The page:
Expert advice on helping kids return to school with a trauma-informed approach

Dr. Marsac

We recently spoke with pediatric psychologist Meghan Marsac, PhD, about how the COVID-19 pandemic might make it more challenging for some students to return to in-person school, what signs parents should look for if they’re worried their child has experienced trauma or is struggling, and what they can do to help.

Marsac, an associate professor in the Department of Pediatrics, College of Medicineand faculty associate at the University of Kentucky Center on Trauma and Children, specializes in training medical teams to implement trauma-informed care. A trauma-informed approach recognizes the presence of trauma symptoms and responds to the impact of traumatic stress.

What signs could indicate a child is struggling with returning to school?

For many kids, it may take a few weeks to get used to being back in school. A little nervousness or trouble sleeping for a few days is normal. Some kids may need a little time to get used to being with others or out of the house (especially if their family has restricted social contact during COVID). Many kids are more tired as they get used to new school routines. 

After a couple weeks of the new school routine, signs that a child might need more help adjusting could include:

  • difficulty sleeping
  • bad dreams
  • tiredness
  • changes in eating
  • changes in their mood (for example, withdrawing from family and friends)
  • becoming quickly frustrated or irritable
  • not being interested in their usual activities

Some kids might argue or refuse to go to school or do their work. Other kids may cry more than usual before or after school. 

Signs that educators can keep an eye out for include fatigue during the school day, difficulty understanding or following instructions, not engaging with other kids or having a hard time starting or completing schoolwork.  

What are signs that a child may be experiencing traumatic stress symptoms?

The pandemic has resulted in many people experiencing new potentially traumatic events such as new economic struggles, exposure to abuse and/or other violence, challenging medical diagnoses or events (COVID-19 or other medical conditions), or loss of loved ones. Many of these potentially traumatic events have affected children.

Trauma reactions include:

  • Avoidance: Avoiding talking or thinking about the traumatic event or people or places that remind you of it.
  • Re-experiencing: Memories popping in unexpectedly, flashbacks, bad dreams, re-enacting event in play or art work.
  • Hyperarousal: Being jumpy, having trouble sleeping, trouble concentrating, increased aggression or irritability, feelings of guilt.
  • Changes in mood or thoughts: Feeling more down or more anxious, loss of interest in activities.

If a parent sees signs their child has experienced trauma or is struggling with the return to school, what steps should they take?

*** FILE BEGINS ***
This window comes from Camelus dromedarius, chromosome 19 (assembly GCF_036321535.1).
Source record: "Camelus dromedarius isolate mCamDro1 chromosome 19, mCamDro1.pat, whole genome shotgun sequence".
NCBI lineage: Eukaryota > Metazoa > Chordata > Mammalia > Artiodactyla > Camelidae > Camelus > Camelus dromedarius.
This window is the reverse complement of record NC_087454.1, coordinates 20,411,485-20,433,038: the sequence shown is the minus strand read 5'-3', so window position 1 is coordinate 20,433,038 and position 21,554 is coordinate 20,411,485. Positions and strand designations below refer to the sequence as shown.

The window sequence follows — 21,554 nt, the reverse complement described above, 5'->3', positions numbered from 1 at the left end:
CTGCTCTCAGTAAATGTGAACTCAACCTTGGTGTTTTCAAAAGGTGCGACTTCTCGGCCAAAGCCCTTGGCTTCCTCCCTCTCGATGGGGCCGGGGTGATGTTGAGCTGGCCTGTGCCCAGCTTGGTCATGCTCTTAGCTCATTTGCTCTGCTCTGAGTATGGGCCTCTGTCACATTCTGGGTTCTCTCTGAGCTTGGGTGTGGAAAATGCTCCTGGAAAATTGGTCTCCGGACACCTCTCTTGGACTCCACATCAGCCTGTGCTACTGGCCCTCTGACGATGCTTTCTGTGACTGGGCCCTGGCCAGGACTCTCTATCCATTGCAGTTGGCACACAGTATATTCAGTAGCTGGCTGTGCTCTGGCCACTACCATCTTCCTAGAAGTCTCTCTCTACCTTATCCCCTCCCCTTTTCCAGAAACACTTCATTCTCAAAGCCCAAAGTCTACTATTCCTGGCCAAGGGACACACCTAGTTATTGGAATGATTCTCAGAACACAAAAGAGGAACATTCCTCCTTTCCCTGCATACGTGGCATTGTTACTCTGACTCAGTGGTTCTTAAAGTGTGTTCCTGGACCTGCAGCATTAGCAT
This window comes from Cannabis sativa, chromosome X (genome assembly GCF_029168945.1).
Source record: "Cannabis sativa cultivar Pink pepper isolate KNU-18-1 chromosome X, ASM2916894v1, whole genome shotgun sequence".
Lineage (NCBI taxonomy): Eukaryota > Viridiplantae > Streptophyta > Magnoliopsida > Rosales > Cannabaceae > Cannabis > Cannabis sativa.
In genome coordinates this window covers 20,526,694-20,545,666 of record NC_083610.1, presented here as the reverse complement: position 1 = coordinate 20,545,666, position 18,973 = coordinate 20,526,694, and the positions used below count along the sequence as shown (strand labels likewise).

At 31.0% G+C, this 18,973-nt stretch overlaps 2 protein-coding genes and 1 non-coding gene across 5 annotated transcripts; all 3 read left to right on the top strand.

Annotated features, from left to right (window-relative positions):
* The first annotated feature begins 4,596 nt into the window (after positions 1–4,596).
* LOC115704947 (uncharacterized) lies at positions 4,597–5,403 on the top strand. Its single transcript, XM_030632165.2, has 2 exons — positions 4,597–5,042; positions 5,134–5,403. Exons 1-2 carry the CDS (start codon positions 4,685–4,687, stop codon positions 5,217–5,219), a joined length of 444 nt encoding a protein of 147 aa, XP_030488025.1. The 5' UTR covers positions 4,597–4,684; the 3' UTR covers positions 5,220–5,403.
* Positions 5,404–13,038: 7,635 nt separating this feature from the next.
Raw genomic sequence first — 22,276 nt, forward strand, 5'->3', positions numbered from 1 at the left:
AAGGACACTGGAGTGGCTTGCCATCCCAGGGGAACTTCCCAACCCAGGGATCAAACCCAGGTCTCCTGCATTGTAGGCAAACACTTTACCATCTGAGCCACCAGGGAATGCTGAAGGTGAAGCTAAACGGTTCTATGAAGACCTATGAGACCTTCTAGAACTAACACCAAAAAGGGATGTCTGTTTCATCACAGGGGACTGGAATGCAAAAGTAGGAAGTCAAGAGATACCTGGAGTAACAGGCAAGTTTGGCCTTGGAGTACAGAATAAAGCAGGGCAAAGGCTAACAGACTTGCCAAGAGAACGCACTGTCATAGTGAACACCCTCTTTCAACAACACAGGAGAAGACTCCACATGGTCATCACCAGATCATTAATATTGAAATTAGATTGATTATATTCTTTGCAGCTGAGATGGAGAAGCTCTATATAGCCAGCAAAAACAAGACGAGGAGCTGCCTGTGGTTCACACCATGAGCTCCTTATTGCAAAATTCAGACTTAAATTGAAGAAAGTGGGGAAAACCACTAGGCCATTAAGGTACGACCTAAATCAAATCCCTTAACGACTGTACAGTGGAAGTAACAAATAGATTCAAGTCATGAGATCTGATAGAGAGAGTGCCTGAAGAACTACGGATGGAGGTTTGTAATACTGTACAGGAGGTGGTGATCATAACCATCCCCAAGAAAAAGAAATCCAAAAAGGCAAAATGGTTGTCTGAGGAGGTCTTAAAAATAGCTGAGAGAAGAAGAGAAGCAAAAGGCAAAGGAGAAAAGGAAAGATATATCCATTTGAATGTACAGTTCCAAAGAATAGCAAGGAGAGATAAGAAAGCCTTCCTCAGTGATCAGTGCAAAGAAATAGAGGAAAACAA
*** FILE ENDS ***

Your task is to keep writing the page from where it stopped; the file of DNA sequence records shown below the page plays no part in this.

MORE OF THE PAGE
A great first step is to reach out to your child’s pediatrician or school counselor with your concerns. They can talk with you and assess your child or help you find a referral for more help.

If you have concerns about keeping your child safe, such as fears they might self-harm, you should bring them to the emergency room for an evaluation. 

How might the pandemic be affecting children who wouldn't otherwise have struggled with returning to school?

The pandemic has painted a layer of stress across the board. Most families have additional stress related to the pandemic, which means our kids are exposed to more stress. Kids carry this stress to school. 

Some children have been exposed to additional potentially traumatic events during the pandemic, such as abuse or family economic struggles. This can make concentrating and learning more challenging.

Children have likely experienced mixed messages about the pandemic and how to stay safe. For some, returning to the classroom might feel scary because they are worried about getting COVID-19 at school. 

How can parents and educators use a trauma-informed approach to help students who are struggling?

A first step is awareness of both what many of our children may be carrying with them to school as well as the additional stressors that parents and educators are facing. This has been a really hard year for many kids, families and teachers. Keeping this in mind can help us to all give each other grace as we navigate this unprecedented time. 

Parents and educators can also work together to recognize signs of stress or traumatic stress in kids. We can do this by watching our kids’ behaviors and setting aside time to listen to them describe their school day. We can ask kids about the best part of the day and the hardest part of the day regularly so that kids know that we are ready to listen to the good stuff and the hard stuff. We can help our kids learn who to ask for help when they need it. This can include talking to a trusted family member, family friend, teacher, other school professional, counselor or doctor.

When we recognize signs of stress or trauma, we can get our kids more help by reaching out to our pediatricians, school counselors or other mental health professionals.

Baillee McCane BSN, RN, Injury Prevention and Outreach Coordinator, Trauma/Surgical Services at UK HealthCare, contributed to this article.

This content was produced by UK HealthCare Brand Strategy.

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